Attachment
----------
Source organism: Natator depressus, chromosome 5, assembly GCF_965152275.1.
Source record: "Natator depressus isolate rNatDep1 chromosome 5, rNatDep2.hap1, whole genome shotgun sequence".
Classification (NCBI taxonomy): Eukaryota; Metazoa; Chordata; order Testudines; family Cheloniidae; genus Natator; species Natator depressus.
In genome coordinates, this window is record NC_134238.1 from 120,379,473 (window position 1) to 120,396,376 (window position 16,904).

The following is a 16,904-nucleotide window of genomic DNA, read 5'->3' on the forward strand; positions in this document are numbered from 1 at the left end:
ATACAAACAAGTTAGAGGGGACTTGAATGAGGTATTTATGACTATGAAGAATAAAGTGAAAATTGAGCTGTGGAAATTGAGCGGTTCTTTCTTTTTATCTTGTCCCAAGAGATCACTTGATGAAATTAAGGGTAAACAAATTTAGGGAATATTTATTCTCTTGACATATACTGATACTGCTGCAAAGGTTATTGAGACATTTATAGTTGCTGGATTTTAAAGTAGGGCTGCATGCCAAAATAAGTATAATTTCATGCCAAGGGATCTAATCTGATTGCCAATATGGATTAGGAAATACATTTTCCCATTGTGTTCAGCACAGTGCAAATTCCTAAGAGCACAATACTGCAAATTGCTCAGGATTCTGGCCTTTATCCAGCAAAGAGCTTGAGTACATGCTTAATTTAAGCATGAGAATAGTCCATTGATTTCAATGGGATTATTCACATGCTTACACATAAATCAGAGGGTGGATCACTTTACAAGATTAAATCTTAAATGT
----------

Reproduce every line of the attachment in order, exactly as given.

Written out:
Source organism: Natator depressus, chromosome 5, assembly GCF_965152275.1.
Source record: "Natator depressus isolate rNatDep1 chromosome 5, rNatDep2.hap1, whole genome shotgun sequence".
Classification (NCBI taxonomy): Eukaryota; Metazoa; Chordata; order Testudines; family Cheloniidae; genus Natator; species Natator depressus.
In genome coordinates, this window is record NC_134238.1 from 120,379,473 (window position 1) to 120,396,376 (window position 16,904).

The following is a 16,904-nucleotide window of genomic DNA, read 5'->3' on the forward strand; positions in this document are numbered from 1 at the left end:
ATACAAACAAGTTAGAGGGGACTTGAATGAGGTATTTATGACTATGAAGAATAAAGTGAAAATTGAGCTGTGGAAATTGAGCGGTTCTTTCTTTTTATCTTGTCCCAAGAGATCACTTGATGAAATTAAGGGTAAACAAATTTAGGGAATATTTATTCTCTTGACATATACTGATACTGCTGCAAAGGTTATTGAGACATTTATAGTTGCTGGATTTTAAAGTAGGGCTGCATGCCAAAATAAGTATAATTTCATGCCAAGGGATCTAATCTGATTGCCAATATGGATTAGGAAATACATTTTCCCATTGTGTTCAGCACAGTGCAAATTCCTAAGAGCACAATACTGCAAATTGCTCAGGATTCTGGCCTTTATCCAGCAAAGAGCTTGAGTACATGCTTAATTTAAGCATGAGAATAGTCCATTGATTTCAATGGGATTATTCACATGCTTACACATAAATCAGAGGGTGGATCACTTTACAAGATTAAATCTTAAATGT